from a registered lobbyist, as such a gift can reasonably be seen to be
given to influence the MP’s exercise of their public duties.
And based on its very close review of the federal Lobbying Act and Lobbyists' Code of Conduct and
relevant court rulings (including the Federal Court of Appeal's unanimous
ruling in March 2009), Democracy Watch’s opinion is that it is a
violation of Rule 8 of the Lobbyists’
Code for any lobbyist (whether legally and properly registered
under the Act or not) to
provide, directly or indirectly, to any public office any more money
than is allowed to be contributed annually under the Canada Elections Act, or any more
property or use of property the commercial value of which exceeds the
annual contribution limits under the Canada
Elections Act, or any services (whether paid or volunteer) that
are significant enough to create within the public office holder a
personal sense of obligation to the lobbyist.
Rule 8 of the 12-year-old federal Lobbyists' Code of Conduct (Lobbyists’ Code) states:
"8. Lobbyists shall not place public office holders in a conflict of interest by proposing or undertaking any action that would constitute an improper influence on a public office holder."
The Federal Court of Appeal's March 2009 unanimous ruling
stated that Rule 8 of the Lobbyists'
Code simply "prohibits
lobbyists from placing public
office holders in a conflict of interest" because "Any conflict of interest impairs public
confidence in government decision-making" (para. 48).
The Court of Appeal's ruling went on to clarify specifically
that "A lobbyist's stock in trade is
his or her
ability to gain access to decision makers, so as to attempt to
influence them directly by persuasion and facts. Where the
lobbyist's effectiveness depends upon the decision maker's personal
sense of obligation to the lobbyist, or on some other private interest
created or facilitated by the lobbyist, the line between legitimate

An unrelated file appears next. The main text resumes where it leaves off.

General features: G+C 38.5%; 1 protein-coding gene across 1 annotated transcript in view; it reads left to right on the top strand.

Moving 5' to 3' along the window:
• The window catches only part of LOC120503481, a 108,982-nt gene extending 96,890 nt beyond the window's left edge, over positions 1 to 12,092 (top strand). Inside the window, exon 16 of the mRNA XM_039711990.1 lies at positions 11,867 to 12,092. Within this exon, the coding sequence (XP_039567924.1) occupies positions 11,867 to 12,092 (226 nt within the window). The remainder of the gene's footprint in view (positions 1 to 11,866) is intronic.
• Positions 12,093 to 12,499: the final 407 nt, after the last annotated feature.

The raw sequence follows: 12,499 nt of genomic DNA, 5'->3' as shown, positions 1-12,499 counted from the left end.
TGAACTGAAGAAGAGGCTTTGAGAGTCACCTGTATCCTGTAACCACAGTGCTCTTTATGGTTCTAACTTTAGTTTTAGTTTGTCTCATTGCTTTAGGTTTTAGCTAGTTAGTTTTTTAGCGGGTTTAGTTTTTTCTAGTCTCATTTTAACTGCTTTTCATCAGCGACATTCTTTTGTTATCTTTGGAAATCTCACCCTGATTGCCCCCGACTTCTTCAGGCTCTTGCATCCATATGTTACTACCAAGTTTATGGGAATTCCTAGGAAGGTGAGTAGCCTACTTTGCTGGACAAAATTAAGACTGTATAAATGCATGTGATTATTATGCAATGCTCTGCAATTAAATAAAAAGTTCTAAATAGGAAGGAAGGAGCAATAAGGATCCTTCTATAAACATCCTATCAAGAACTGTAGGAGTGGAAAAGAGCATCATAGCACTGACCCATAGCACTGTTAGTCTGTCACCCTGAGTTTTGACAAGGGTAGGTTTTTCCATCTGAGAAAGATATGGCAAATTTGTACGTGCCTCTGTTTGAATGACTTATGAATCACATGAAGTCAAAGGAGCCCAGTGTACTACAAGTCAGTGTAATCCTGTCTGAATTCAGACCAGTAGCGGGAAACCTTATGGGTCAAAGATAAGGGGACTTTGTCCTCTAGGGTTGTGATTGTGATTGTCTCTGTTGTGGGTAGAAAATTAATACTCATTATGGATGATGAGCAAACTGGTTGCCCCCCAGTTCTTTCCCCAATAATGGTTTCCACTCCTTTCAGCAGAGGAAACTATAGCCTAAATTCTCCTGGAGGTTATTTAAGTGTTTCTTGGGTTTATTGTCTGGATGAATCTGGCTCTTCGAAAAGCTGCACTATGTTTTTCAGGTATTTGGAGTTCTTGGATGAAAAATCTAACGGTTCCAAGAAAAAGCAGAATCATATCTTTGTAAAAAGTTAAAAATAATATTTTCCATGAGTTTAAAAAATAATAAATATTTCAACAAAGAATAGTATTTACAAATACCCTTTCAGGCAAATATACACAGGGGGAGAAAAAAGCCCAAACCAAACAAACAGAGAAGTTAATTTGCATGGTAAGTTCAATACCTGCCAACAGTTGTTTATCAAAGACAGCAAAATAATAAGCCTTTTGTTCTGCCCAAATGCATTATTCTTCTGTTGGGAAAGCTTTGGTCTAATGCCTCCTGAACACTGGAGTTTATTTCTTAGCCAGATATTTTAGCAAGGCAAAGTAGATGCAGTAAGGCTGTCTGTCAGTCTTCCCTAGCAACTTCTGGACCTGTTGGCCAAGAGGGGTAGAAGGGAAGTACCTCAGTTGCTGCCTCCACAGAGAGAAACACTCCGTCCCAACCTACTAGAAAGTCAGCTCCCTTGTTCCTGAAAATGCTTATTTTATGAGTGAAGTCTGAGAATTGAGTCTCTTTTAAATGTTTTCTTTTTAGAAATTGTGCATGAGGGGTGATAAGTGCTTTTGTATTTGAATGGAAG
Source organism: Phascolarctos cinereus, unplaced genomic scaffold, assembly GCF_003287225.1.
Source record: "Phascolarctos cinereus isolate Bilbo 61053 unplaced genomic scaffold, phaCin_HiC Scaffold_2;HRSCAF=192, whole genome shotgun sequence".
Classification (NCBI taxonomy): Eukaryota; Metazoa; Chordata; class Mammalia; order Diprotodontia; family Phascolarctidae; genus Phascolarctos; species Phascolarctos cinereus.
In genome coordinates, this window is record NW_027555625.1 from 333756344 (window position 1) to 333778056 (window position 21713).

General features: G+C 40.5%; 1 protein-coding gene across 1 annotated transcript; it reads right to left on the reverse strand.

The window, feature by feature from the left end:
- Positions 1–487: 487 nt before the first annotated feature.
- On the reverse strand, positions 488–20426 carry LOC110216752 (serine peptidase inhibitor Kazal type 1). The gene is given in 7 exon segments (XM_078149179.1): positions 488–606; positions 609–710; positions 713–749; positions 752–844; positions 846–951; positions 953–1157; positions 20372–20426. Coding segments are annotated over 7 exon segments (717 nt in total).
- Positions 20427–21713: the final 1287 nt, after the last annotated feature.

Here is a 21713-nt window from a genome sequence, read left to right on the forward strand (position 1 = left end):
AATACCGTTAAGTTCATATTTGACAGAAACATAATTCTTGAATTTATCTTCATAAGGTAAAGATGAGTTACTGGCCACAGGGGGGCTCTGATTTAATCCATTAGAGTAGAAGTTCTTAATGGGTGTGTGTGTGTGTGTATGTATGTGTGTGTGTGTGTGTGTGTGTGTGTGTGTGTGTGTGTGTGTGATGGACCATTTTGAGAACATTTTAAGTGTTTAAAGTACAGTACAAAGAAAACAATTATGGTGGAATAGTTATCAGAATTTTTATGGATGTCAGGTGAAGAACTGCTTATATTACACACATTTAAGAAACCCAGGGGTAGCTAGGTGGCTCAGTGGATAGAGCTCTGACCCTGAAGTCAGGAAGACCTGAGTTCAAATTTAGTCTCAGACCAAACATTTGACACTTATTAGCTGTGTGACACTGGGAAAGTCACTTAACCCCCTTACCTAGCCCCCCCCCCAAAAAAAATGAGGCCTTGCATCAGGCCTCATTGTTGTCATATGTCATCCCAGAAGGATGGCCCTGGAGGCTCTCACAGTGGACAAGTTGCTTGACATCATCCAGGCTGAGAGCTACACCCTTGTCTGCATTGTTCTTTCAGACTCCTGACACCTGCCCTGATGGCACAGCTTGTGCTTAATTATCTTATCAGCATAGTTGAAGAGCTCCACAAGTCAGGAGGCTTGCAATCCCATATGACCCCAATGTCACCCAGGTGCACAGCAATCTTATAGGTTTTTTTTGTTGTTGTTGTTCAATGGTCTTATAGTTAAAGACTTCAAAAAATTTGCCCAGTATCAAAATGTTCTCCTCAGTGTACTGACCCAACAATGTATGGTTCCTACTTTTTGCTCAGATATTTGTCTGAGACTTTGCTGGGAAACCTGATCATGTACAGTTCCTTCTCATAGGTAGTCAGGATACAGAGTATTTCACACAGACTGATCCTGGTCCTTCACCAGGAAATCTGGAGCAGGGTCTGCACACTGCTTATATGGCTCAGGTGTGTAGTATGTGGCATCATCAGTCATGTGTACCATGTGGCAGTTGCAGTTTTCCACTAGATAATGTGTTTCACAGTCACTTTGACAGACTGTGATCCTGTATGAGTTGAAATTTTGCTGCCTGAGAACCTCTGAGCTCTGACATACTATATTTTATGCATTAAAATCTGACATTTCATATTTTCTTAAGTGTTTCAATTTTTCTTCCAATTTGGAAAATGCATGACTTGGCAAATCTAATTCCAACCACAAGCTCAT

lobbying and illegitimate lobbying has been crossed."
The Court of Appeal's ruling follows
the same logic, and sets
the same ethical standard, as the federal Conflict of Interest and
Commissioner's 2008 Guideline
on Gifts (including Invitations, Fundraisers and Business Lunches),
which covers gifts of money, property or services as defined
of Interest Act and strongly reaffirms that federal Cabinet
ministers and other
officials (and their family members) essentially cannot accept any
gifts or favours from anyone
who is trying to influence, or will be trying to influence, or has or
have dealings with, the minister or government official, even if the
lobbyist is a friend or a relative. (NOTE:
the Ethics Commissioner's guideline is based upon the principles of the
of influence and persuasion -- for more details, click here)
The Guideline on Gifts offers examples of gift givers
Commissioner views as giving gifts or doing favours in order to
a minister or government official, including anyone who is associated
or lobbying for, any entity that has or may have dealings of any kind
the government institution(s) that the minister or official directs
The Guideline on Gifts contains the following key
The Preamble of the federal Lobbyists' Code states that together it and the Conflict of Interest Act and other ethics codes for public office holders (politicians, their staff and government officials) “play an important role in safeguarding the public interest in the integrity of government decision-making”. Therefore, Democracy Watch has always argued that the interpretation of Rule 8 of the Lobbyists' Code must be based on public office holders' ethics rules.
There are rules that clarify what types of influence are improper and cause conflicts of interest in the two-year-old Conflict of Interest Act, and in the four-year-old Conflict of Interest Code for Members of the House of Commons and in the four-year-old Conflict of Interest Code for Senators and in the 12-year-old federal Values and Ethics Code for the Public Service.
Specifically, all of these codes state that it is improper to
receive a gift of money, property or services that could influence a
Given that lobbyists, by definition, try to influence the decisions of
public office holders, Democracy Watch believes that a proper
application of the Court of Appeal's interpretation and application of
Rule 8 of the Lobbyists'
Code prohibits lobbyists from providing money, property
services to public office holders because that can create, in the words
of the Court of Appeal, a “personal sense of obligation” by the public
office holder to the lobbyist or a “competing private interest” (paras.
For all these reasons, Democracy Watch believes that is
reasonable for the Commissioner of Lobbying, the Ethics Commissioner
and the Commissioner of Canada Elections to investigate Mr. McSweeney's
role in Minister Raitt's fundraising
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FOR MORE INFORMATION, CONTACT:
Democracy Watch's Government Ethics Campaign
Democracy Watch's Money in